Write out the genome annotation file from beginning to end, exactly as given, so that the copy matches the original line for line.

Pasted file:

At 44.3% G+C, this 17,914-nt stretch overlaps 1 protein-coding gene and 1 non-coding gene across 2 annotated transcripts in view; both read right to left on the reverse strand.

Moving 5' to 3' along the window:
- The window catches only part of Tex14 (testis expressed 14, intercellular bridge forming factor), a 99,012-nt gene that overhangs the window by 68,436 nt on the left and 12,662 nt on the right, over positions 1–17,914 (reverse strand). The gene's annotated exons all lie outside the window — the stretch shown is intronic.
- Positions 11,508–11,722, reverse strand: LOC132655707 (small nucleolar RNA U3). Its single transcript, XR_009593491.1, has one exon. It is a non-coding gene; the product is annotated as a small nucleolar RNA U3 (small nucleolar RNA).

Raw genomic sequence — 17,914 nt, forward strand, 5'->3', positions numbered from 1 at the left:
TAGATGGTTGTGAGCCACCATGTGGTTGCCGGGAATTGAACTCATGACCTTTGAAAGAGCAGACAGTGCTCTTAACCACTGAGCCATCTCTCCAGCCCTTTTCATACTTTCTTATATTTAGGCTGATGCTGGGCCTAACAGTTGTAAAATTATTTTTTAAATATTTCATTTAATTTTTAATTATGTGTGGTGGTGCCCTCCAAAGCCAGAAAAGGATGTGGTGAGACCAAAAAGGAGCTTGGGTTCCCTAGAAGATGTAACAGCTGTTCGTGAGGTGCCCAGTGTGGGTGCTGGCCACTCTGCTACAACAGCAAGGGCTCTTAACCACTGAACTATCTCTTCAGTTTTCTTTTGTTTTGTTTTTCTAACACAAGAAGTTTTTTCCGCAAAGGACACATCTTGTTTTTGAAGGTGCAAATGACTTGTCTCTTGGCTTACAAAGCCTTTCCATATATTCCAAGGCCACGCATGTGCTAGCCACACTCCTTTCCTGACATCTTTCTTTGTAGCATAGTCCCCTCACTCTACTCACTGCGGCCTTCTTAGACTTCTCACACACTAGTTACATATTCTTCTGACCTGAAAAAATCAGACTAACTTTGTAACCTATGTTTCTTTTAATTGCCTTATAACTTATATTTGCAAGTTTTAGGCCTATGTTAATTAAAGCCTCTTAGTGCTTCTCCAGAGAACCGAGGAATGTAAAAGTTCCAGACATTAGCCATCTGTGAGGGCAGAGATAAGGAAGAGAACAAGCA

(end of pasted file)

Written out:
At 44.3% G+C, this 17,914-nt stretch overlaps 1 protein-coding gene and 1 non-coding gene across 2 annotated transcripts in view; both read right to left on the reverse strand.

Moving 5' to 3' along the window:
- The window catches only part of Tex14 (testis expressed 14, intercellular bridge forming factor), a 99,012-nt gene that overhangs the window by 68,436 nt on the left and 12,662 nt on the right, over positions 1–17,914 (reverse strand). The gene's annotated exons all lie outside the window — the stretch shown is intronic.
- Positions 11,508–11,722, reverse strand: LOC132655707 (small nucleolar RNA U3). Its single transcript, XR_009593491.1, has one exon. It is a non-coding gene; the product is annotated as a small nucleolar RNA U3 (small nucleolar RNA).

Raw genomic sequence — 17,914 nt, forward strand, 5'->3', positions numbered from 1 at the left:
TAGATGGTTGTGAGCCACCATGTGGTTGCCGGGAATTGAACTCATGACCTTTGAAAGAGCAGACAGTGCTCTTAACCACTGAGCCATCTCTCCAGCCCTTTTCATACTTTCTTATATTTAGGCTGATGCTGGGCCTAACAGTTGTAAAATTATTTTTTAAATATTTCATTTAATTTTTAATTATGTGTGGTGGTGCCCTCCAAAGCCAGAAAAGGATGTGGTGAGACCAAAAAGGAGCTTGGGTTCCCTAGAAGATGTAACAGCTGTTCGTGAGGTGCCCAGTGTGGGTGCTGGCCACTCTGCTACAACAGCAAGGGCTCTTAACCACTGAACTATCTCTTCAGTTTTCTTTTGTTTTGTTTTTCTAACACAAGAAGTTTTTTCCGCAAAGGACACATCTTGTTTTTGAAGGTGCAAATGACTTGTCTCTTGGCTTACAAAGCCTTTCCATATATTCCAAGGCCACGCATGTGCTAGCCACACTCCTTTCCTGACATCTTTCTTTGTAGCATAGTCCCCTCACTCTACTCACTGCGGCCTTCTTAGACTTCTCACACACTAGTTACATATTCTTCTGACCTGAAAAAATCAGACTAACTTTGTAACCTATGTTTCTTTTAATTGCCTTATAACTTATATTTGCAAGTTTTAGGCCTATGTTAATTAAAGCCTCTTAGTGCTTCTCCAGAGAACCGAGGAATGTAAAAGTTCCAGACATTAGCCATCTGTGAGGGCAGAGATAAGGAAGAGAACAAGCA